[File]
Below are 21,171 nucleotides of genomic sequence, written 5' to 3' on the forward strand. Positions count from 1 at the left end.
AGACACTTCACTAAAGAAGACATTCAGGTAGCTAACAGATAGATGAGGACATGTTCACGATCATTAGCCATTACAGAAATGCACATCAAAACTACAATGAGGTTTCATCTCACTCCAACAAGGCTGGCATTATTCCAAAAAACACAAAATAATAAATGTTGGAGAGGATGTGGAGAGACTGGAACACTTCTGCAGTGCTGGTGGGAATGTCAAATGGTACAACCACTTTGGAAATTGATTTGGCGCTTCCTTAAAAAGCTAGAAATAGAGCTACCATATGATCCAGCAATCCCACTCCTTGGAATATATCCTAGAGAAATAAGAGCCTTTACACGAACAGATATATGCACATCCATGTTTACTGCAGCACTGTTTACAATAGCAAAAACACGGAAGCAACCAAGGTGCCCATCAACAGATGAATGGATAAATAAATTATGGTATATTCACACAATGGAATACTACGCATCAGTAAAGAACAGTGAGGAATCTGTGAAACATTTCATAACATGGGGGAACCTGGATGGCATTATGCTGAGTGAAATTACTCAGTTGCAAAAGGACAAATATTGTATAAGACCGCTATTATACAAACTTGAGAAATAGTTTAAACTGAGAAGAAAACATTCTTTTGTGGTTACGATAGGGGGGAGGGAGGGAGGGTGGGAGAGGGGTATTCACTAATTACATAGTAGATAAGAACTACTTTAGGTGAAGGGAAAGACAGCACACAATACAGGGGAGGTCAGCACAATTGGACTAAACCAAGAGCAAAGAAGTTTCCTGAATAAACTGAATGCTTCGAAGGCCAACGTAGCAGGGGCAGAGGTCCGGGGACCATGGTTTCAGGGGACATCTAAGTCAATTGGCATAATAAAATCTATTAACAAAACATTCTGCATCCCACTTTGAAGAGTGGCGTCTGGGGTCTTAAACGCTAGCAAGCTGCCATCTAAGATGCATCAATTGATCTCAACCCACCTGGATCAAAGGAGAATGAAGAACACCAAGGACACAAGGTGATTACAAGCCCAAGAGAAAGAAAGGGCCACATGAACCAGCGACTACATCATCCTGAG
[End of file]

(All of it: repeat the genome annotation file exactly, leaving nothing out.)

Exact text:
Below are 21,171 nucleotides of genomic sequence, written 5' to 3' on the forward strand. Positions count from 1 at the left end.
AGACACTTCACTAAAGAAGACATTCAGGTAGCTAACAGATAGATGAGGACATGTTCACGATCATTAGCCATTACAGAAATGCACATCAAAACTACAATGAGGTTTCATCTCACTCCAACAAGGCTGGCATTATTCCAAAAAACACAAAATAATAAATGTTGGAGAGGATGTGGAGAGACTGGAACACTTCTGCAGTGCTGGTGGGAATGTCAAATGGTACAACCACTTTGGAAATTGATTTGGCGCTTCCTTAAAAAGCTAGAAATAGAGCTACCATATGATCCAGCAATCCCACTCCTTGGAATATATCCTAGAGAAATAAGAGCCTTTACACGAACAGATATATGCACATCCATGTTTACTGCAGCACTGTTTACAATAGCAAAAACACGGAAGCAACCAAGGTGCCCATCAACAGATGAATGGATAAATAAATTATGGTATATTCACACAATGGAATACTACGCATCAGTAAAGAACAGTGAGGAATCTGTGAAACATTTCATAACATGGGGGAACCTGGATGGCATTATGCTGAGTGAAATTACTCAGTTGCAAAAGGACAAATATTGTATAAGACCGCTATTATACAAACTTGAGAAATAGTTTAAACTGAGAAGAAAACATTCTTTTGTGGTTACGATAGGGGGGAGGGAGGGAGGGTGGGAGAGGGGTATTCACTAATTACATAGTAGATAAGAACTACTTTAGGTGAAGGGAAAGACAGCACACAATACAGGGGAGGTCAGCACAATTGGACTAAACCAAGAGCAAAGAAGTTTCCTGAATAAACTGAATGCTTCGAAGGCCAACGTAGCAGGGGCAGAGGTCCGGGGACCATGGTTTCAGGGGACATCTAAGTCAATTGGCATAATAAAATCTATTAACAAAACATTCTGCATCCCACTTTGAAGAGTGGCGTCTGGGGTCTTAAACGCTAGCAAGCTGCCATCTAAGATGCATCAATTGATCTCAACCCACCTGGATCAAAGGAGAATGAAGAACACCAAGGACACAAGGTGATTACAAGCCCAAGAGAAAGAAAGGGCCACATGAACCAGCGACTACATCATCCTGAG